Background and purpose: Tolerance to ischemic brain injury is induced by several preconditioning stimuli, including lipopolysaccharide (LPS). A small dose of LPS given systemically confers ischemic protection in the brain, a process that appears to involve activation of an inflammatory response before ischemia. We postulated that LPS preconditioning modulates the cellular inflammatory response after cerebral ischemia, resulting in neuroprotection.
Methods: Mice were treated with LPS (0.2 mg/kg) 48 hours before ischemia induced by transient middle cerebral artery occlusion (MCAO). The infarct was measured by 2,3,5-triphenyltetrazolium chloride staining. Microglia/macrophage responses after MCAO were assessed by immunofluorescence and flow cytometry. The effect of MCAO on white blood cells in the brain and peripheral circulation was measured by flow cytometry 48 hours after MCAO.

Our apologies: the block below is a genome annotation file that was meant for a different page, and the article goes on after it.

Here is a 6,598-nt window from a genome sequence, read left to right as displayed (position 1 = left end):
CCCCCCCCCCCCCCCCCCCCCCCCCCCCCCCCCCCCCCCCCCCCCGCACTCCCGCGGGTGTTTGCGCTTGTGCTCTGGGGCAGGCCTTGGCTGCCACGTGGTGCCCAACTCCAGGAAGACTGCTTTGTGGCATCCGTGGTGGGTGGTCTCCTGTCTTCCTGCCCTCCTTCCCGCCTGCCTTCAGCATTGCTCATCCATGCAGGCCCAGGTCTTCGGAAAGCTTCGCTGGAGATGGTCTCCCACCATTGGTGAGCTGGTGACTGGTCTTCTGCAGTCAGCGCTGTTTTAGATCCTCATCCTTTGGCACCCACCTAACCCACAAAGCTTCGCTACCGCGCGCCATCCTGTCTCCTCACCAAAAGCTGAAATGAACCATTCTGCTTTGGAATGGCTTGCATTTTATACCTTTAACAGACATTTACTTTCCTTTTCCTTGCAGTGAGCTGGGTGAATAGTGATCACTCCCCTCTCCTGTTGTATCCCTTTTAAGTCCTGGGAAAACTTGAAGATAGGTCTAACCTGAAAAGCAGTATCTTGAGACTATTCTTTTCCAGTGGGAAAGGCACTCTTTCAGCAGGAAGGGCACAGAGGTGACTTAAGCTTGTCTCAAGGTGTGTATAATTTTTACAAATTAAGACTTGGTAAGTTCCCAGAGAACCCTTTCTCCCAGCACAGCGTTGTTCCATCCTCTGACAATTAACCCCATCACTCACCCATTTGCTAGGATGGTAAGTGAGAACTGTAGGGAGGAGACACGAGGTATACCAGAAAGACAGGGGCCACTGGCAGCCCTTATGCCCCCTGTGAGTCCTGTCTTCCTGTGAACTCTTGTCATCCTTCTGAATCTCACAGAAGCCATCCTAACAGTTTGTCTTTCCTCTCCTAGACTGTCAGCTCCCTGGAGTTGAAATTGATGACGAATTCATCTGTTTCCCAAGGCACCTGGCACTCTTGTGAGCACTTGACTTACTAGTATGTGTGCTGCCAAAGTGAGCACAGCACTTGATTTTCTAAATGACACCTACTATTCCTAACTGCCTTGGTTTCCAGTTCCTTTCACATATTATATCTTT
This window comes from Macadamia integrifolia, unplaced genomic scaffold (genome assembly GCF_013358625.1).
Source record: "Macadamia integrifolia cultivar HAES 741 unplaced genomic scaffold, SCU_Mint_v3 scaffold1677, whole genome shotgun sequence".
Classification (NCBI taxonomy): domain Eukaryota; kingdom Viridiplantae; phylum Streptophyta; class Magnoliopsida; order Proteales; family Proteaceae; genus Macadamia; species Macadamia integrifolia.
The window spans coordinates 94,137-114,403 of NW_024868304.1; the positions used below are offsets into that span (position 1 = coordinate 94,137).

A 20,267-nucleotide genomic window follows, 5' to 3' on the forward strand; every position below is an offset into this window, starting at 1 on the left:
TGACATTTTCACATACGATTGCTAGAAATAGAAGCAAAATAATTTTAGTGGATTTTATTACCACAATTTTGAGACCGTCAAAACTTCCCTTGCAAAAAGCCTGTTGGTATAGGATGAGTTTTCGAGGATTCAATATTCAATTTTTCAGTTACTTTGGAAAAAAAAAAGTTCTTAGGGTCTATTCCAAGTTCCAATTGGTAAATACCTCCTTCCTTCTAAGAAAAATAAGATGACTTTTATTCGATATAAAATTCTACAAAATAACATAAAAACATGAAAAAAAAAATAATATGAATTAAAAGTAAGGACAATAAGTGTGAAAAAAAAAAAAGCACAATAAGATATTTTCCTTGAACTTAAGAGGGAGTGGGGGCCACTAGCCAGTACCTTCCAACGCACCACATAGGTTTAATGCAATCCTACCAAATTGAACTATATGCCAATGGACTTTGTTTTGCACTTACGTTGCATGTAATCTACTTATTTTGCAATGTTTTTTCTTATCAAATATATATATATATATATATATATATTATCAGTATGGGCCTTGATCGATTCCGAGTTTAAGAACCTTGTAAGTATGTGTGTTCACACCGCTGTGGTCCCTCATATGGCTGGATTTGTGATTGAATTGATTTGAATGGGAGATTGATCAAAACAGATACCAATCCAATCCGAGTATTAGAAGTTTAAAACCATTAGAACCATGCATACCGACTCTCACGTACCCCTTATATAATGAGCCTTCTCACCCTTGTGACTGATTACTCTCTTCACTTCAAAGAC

Results: LPS preconditioning induced significant neuroprotection against MCAO. Administration of low-dose LPS before MCAO prevented the cellular inflammatory response in the brain and blood. Specifically, LPS preconditioning suppressed neutrophil infiltration into the brain and microglia/macrophage activation in the ischemic hemisphere, which was paralleled by suppressed monocyte activation in the peripheral blood.
Conclusions: LPS preconditioning induces neuroprotection against ischemic brain injury in a mouse model of stroke. LPS preconditioning suppresses the cellular inflammatory response to ischemia in the brain and circulation. Diminished activation of cellular inflammatory responses that ordinarily exacerbate ischemic injury may contribute to neuroprotection induced by LPS preconditioning.